The misadventures of two of New York's finest (a Mutt and Jeff pair) in the mythical 53rd precinct in the Bronx. Toody, the short, stocky and dim-witted one either saves the day or muffs ... See full summary »
George Baxter was a highly successful corporation lawyer who was always in control of everything at the office, but almost nothing at home. When he returned from the office at day's end, to... See full summary »
One of the many variety shows available in the 1970s (along with Sonny and Cher, Captain and Tennille, Donny and Marie, etc). Hosted by black comic Flip Wilson, this show featured skits, ... See full summary »
From the hills of West Virginia, Amos McCoy moves his family to an inherited farm in California. Grandpa Amos is quick to give advice to his three grandchildren and wonders how his neighbors ever managed without him around.
Well, you see one Christmas my father caught a wild turkey and he fed him corn and chestnuts. But then we didn't have the heart to kill him so we let him get away.
Oh, I see.
But the turkey liked the food so well that he came back each year. And that way we always had...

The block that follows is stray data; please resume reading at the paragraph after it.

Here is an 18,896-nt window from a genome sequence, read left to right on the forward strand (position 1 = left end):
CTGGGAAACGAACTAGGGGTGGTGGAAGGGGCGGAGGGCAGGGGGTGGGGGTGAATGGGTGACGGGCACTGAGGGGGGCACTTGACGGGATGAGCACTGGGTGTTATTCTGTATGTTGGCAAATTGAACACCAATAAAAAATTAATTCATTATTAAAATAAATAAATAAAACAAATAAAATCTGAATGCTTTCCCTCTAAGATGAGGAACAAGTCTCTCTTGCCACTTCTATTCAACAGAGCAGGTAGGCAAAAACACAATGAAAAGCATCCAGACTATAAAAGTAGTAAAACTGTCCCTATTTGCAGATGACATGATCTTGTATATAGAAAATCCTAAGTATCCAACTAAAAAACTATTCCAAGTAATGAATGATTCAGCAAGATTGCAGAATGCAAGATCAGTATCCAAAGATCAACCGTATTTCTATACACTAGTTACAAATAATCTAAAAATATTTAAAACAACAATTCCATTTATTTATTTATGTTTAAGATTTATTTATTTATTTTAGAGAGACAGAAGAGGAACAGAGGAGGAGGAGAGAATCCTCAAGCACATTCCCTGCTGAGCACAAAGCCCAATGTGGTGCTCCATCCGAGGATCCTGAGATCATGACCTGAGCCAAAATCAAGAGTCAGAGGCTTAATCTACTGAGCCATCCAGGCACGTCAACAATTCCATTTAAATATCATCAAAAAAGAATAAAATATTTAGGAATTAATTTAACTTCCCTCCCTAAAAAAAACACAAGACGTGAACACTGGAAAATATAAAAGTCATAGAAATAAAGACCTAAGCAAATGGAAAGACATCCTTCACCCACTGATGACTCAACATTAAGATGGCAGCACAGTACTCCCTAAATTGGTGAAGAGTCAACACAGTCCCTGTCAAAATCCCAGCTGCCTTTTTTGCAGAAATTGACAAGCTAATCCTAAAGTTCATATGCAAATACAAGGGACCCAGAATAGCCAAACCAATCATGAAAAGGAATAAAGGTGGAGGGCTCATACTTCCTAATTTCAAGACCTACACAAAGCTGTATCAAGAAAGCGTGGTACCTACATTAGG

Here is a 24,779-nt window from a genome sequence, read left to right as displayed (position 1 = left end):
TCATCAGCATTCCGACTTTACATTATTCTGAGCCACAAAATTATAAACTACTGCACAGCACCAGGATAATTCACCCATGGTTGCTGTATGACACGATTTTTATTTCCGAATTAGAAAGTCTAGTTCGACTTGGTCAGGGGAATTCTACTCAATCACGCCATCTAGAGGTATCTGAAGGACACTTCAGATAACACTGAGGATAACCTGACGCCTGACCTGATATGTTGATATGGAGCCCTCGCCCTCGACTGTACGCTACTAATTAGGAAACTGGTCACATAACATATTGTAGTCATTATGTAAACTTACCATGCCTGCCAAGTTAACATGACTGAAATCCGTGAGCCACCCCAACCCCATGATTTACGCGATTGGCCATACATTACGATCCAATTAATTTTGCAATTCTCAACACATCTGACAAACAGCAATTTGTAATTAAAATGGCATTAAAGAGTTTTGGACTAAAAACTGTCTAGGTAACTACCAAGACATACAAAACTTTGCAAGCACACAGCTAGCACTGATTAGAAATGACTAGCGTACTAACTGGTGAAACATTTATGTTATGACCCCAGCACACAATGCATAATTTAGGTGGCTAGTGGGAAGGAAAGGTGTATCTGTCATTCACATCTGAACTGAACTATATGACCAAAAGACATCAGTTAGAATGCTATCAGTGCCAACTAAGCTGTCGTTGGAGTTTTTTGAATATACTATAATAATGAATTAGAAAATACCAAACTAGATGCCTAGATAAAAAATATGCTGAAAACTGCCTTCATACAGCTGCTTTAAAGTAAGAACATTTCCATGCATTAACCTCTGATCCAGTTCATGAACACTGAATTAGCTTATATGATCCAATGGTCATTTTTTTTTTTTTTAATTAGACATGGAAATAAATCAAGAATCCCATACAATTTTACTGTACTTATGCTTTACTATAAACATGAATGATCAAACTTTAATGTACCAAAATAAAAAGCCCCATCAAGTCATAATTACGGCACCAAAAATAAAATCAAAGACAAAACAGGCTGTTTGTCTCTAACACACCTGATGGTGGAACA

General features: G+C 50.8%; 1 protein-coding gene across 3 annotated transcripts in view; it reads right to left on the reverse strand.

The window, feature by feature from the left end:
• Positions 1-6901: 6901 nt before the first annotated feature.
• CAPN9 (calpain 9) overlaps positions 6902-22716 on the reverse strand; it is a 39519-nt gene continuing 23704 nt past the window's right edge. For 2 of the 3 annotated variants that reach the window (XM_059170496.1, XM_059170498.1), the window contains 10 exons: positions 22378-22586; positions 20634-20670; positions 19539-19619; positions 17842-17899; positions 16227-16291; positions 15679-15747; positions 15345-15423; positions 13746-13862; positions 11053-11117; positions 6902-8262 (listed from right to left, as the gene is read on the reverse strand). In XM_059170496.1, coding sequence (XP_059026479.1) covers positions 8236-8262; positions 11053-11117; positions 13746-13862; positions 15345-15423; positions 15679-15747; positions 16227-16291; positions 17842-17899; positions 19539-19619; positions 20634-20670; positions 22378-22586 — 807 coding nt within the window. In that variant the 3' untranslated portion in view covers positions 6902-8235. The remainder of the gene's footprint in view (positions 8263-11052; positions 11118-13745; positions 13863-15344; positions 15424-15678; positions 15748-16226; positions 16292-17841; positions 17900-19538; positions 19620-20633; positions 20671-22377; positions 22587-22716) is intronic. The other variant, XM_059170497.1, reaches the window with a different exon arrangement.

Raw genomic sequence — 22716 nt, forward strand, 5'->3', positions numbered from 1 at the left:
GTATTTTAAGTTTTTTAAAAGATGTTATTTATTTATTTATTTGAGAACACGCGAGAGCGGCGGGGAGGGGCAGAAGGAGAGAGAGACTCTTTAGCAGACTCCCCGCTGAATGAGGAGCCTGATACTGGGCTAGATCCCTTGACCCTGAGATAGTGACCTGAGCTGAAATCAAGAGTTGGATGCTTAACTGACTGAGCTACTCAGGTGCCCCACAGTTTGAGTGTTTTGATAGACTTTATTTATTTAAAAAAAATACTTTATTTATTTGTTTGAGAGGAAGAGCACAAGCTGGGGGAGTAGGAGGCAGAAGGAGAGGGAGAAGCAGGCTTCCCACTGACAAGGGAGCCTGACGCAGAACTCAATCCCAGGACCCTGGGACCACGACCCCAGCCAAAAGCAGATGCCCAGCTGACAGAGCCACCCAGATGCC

A turkey for Christmas dinner?
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This show was, please don't kill me for saying this, even better than "I Love Lucy". Lucy was good, but this was better. Gracie and Blanche(Bea Benederett, voice of Betty Rubble and original choice for Ethel Mertz) would pull one crazy stunt after another. Meanwhile Bill Goodwin(later replaced by Harry Von Zell) would attract all the girls, and George would step out of the scene to narrate(A technique now used in the Disney cartoon show "The Weekenders"). Gracie's "Illogical logic", as George called it, cracks you up every time. By the way, the radio version featured music of Meredith Wilson(famous for writing "The Music Man").
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